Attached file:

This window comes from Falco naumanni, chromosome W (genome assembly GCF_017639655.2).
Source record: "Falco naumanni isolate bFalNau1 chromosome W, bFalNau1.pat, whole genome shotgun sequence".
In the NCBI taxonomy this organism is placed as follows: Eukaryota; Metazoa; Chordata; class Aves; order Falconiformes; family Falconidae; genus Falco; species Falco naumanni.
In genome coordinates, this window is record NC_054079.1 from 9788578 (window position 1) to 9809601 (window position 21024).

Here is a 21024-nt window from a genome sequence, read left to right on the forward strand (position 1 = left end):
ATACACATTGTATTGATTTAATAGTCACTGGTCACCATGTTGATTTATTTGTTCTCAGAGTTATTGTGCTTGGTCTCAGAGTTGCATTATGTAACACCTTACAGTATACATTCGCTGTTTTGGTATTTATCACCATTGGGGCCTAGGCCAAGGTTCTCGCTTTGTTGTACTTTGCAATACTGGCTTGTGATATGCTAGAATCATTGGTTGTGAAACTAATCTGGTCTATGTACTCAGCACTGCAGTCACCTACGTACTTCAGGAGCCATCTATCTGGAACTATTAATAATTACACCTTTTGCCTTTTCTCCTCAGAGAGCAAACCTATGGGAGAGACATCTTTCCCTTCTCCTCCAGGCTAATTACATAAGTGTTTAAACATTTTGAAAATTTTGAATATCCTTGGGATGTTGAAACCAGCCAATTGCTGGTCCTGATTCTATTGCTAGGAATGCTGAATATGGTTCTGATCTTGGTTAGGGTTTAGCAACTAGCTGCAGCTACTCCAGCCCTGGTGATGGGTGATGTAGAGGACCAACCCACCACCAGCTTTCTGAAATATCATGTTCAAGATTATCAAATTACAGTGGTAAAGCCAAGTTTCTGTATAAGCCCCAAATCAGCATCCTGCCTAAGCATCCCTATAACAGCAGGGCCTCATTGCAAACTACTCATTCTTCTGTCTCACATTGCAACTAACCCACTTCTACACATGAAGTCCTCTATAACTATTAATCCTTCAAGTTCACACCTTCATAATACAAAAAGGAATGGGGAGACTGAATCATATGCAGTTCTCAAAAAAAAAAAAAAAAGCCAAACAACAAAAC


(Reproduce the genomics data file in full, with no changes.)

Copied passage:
This window comes from Falco naumanni, chromosome W (genome assembly GCF_017639655.2).
Source record: "Falco naumanni isolate bFalNau1 chromosome W, bFalNau1.pat, whole genome shotgun sequence".
In the NCBI taxonomy this organism is placed as follows: Eukaryota; Metazoa; Chordata; class Aves; order Falconiformes; family Falconidae; genus Falco; species Falco naumanni.
In genome coordinates, this window is record NC_054079.1 from 9788578 (window position 1) to 9809601 (window position 21024).

Here is a 21024-nt window from a genome sequence, read left to right on the forward strand (position 1 = left end):
ATACACATTGTATTGATTTAATAGTCACTGGTCACCATGTTGATTTATTTGTTCTCAGAGTTATTGTGCTTGGTCTCAGAGTTGCATTATGTAACACCTTACAGTATACATTCGCTGTTTTGGTATTTATCACCATTGGGGCCTAGGCCAAGGTTCTCGCTTTGTTGTACTTTGCAATACTGGCTTGTGATATGCTAGAATCATTGGTTGTGAAACTAATCTGGTCTATGTACTCAGCACTGCAGTCACCTACGTACTTCAGGAGCCATCTATCTGGAACTATTAATAATTACACCTTTTGCCTTTTCTCCTCAGAGAGCAAACCTATGGGAGAGACATCTTTCCCTTCTCCTCCAGGCTAATTACATAAGTGTTTAAACATTTTGAAAATTTTGAATATCCTTGGGATGTTGAAACCAGCCAATTGCTGGTCCTGATTCTATTGCTAGGAATGCTGAATATGGTTCTGATCTTGGTTAGGGTTTAGCAACTAGCTGCAGCTACTCCAGCCCTGGTGATGGGTGATGTAGAGGACCAACCCACCACCAGCTTTCTGAAATATCATGTTCAAGATTATCAAATTACAGTGGTAAAGCCAAGTTTCTGTATAAGCCCCAAATCAGCATCCTGCCTAAGCATCCCTATAACAGCAGGGCCTCATTGCAAACTACTCATTCTTCTGTCTCACATTGCAACTAACCCACTTCTACACATGAAGTCCTCTATAACTATTAATCCTTCAAGTTCACACCTTCATAATACAAAAAGGAATGGGGAGACTGAATCATATGCAGTTCTCAAAAAAAAAAAAAAAAGCCAAACAACAAAAC